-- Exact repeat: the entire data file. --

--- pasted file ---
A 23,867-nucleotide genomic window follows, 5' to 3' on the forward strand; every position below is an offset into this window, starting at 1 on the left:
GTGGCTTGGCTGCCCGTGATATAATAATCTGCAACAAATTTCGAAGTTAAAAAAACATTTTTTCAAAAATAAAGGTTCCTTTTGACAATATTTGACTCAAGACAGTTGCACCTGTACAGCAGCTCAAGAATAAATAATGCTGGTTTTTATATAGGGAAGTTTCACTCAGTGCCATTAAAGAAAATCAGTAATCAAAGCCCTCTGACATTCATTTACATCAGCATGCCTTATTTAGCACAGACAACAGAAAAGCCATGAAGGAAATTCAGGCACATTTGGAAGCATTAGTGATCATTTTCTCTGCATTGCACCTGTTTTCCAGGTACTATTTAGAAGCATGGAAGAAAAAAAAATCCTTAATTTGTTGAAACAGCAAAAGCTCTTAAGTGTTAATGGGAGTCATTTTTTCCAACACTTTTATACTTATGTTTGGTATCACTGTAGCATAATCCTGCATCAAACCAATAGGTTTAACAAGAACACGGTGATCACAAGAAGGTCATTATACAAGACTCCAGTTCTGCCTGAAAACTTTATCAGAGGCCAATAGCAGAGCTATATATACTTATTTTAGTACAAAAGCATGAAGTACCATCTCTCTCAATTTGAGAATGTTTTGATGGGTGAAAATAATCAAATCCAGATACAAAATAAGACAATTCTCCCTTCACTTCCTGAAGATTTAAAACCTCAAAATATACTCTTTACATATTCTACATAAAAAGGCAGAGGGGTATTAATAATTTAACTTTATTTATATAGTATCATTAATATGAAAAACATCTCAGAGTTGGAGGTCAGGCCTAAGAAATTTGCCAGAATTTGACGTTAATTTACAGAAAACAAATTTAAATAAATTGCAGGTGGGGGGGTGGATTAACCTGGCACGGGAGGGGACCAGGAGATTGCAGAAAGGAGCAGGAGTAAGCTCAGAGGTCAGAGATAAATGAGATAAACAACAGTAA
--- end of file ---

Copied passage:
A 23,867-nucleotide genomic window follows, 5' to 3' on the forward strand; every position below is an offset into this window, starting at 1 on the left:
GTGGCTTGGCTGCCCGTGATATAATAATCTGCAACAAATTTCGAAGTTAAAAAAACATTTTTTCAAAAATAAAGGTTCCTTTTGACAATATTTGACTCAAGACAGTTGCACCTGTACAGCAGCTCAAGAATAAATAATGCTGGTTTTTATATAGGGAAGTTTCACTCAGTGCCATTAAAGAAAATCAGTAATCAAAGCCCTCTGACATTCATTTACATCAGCATGCCTTATTTAGCACAGACAACAGAAAAGCCATGAAGGAAATTCAGGCACATTTGGAAGCATTAGTGATCATTTTCTCTGCATTGCACCTGTTTTCCAGGTACTATTTAGAAGCATGGAAGAAAAAAAAATCCTTAATTTGTTGAAACAGCAAAAGCTCTTAAGTGTTAATGGGAGTCATTTTTTCCAACACTTTTATACTTATGTTTGGTATCACTGTAGCATAATCCTGCATCAAACCAATAGGTTTAACAAGAACACGGTGATCACAAGAAGGTCATTATACAAGACTCCAGTTCTGCCTGAAAACTTTATCAGAGGCCAATAGCAGAGCTATATATACTTATTTTAGTACAAAAGCATGAAGTACCATCTCTCTCAATTTGAGAATGTTTTGATGGGTGAAAATAATCAAATCCAGATACAAAATAAGACAATTCTCCCTTCACTTCCTGAAGATTTAAAACCTCAAAATATACTCTTTACATATTCTACATAAAAAGGCAGAGGGGTATTAATAATTTAACTTTATTTATATAGTATCATTAATATGAAAAACATCTCAGAGTTGGAGGTCAGGCCTAAGAAATTTGCCAGAATTTGACGTTAATTTACAGAAAACAAATTTAAATAAATTGCAGGTGGGGGGGTGGATTAACCTGGCACGGGAGGGGACCAGGAGATTGCAGAAAGGAGCAGGAGTAAGCTCAGAGGTCAGAGATAAATGAGATAAACAACAGTAA